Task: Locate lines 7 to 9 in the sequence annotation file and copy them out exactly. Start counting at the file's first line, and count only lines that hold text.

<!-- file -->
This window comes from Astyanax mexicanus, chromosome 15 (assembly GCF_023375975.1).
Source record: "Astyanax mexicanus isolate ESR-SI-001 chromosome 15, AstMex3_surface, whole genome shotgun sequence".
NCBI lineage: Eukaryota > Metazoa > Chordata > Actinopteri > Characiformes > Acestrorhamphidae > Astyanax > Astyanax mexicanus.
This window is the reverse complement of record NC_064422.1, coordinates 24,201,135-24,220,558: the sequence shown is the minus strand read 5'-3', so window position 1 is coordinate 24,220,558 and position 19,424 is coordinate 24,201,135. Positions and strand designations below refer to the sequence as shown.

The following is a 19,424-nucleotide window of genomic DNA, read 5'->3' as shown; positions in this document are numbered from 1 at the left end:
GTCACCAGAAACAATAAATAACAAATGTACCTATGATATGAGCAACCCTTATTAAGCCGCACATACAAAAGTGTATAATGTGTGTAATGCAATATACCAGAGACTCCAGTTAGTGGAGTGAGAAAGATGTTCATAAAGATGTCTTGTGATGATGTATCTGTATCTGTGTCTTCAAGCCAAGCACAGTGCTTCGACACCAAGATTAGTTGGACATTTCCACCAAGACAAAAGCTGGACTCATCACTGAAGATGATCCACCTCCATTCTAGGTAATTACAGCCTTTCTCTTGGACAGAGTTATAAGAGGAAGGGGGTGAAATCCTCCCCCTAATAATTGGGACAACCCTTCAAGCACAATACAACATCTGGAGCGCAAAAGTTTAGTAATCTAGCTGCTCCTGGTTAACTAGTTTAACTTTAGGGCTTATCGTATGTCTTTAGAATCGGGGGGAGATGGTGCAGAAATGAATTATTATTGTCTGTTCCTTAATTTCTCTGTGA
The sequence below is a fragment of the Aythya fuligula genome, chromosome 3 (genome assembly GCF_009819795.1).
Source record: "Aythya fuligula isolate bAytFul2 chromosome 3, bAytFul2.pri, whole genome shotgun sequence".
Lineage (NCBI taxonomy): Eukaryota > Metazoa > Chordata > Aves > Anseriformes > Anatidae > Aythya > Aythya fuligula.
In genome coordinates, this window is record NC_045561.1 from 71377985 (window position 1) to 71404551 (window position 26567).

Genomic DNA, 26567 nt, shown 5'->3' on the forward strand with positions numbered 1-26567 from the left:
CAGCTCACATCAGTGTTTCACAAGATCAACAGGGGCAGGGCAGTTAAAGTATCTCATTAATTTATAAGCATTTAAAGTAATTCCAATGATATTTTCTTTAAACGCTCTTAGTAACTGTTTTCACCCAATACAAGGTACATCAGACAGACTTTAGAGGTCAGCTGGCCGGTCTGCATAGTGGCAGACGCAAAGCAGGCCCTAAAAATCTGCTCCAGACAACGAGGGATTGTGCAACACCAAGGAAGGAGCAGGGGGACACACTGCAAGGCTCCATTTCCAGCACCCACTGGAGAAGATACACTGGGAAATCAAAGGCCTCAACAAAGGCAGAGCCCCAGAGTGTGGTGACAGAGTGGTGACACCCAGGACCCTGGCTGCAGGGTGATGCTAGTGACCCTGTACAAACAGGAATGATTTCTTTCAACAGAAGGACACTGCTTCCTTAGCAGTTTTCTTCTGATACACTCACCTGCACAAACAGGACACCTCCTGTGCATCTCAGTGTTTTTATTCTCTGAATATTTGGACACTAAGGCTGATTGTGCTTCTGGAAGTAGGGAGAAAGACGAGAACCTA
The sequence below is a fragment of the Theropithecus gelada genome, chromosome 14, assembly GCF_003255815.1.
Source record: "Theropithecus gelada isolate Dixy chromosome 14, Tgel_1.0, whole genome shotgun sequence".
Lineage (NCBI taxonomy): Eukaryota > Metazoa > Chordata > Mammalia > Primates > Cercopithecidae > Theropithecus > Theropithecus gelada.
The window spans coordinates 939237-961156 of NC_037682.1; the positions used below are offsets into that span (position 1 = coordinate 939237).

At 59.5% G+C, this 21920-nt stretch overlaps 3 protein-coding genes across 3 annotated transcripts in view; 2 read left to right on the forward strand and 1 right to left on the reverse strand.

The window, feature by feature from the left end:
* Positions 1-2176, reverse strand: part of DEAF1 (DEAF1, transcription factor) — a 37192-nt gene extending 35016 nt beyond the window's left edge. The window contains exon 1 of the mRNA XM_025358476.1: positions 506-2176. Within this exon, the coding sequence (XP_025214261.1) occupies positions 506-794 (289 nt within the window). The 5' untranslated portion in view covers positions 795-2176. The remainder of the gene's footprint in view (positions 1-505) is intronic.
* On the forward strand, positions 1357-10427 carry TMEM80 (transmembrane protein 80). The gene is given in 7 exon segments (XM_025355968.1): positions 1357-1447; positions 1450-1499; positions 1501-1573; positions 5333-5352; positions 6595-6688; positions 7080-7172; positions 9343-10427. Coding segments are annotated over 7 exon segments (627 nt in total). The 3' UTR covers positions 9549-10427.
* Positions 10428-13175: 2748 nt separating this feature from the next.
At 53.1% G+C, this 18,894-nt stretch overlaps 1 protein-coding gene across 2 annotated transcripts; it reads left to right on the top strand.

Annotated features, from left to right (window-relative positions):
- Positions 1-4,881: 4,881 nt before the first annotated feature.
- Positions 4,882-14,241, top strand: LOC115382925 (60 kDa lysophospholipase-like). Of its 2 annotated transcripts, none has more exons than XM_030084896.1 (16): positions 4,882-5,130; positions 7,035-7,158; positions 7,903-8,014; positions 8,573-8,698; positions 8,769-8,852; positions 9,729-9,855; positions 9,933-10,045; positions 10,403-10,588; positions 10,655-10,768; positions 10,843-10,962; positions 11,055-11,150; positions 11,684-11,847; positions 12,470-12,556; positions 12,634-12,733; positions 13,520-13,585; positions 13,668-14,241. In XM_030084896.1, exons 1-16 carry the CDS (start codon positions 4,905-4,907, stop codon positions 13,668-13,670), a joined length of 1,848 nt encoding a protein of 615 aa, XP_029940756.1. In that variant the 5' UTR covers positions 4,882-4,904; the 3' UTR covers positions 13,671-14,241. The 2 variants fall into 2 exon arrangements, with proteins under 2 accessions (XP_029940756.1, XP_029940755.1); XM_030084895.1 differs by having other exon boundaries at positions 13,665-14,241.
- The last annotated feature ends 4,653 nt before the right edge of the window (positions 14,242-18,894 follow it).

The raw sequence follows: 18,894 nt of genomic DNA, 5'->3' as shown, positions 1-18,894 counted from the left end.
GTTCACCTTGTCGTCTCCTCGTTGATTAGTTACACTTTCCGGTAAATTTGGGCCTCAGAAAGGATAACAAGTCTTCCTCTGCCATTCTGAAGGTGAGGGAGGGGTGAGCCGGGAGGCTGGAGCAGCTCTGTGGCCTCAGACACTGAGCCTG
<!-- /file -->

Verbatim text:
The sequence below is a fragment of the Aythya fuligula genome, chromosome 3 (genome assembly GCF_009819795.1).
Source record: "Aythya fuligula isolate bAytFul2 chromosome 3, bAytFul2.pri, whole genome shotgun sequence".
Lineage (NCBI taxonomy): Eukaryota > Metazoa > Chordata > Aves > Anseriformes > Anatidae > Aythya > Aythya fuligula.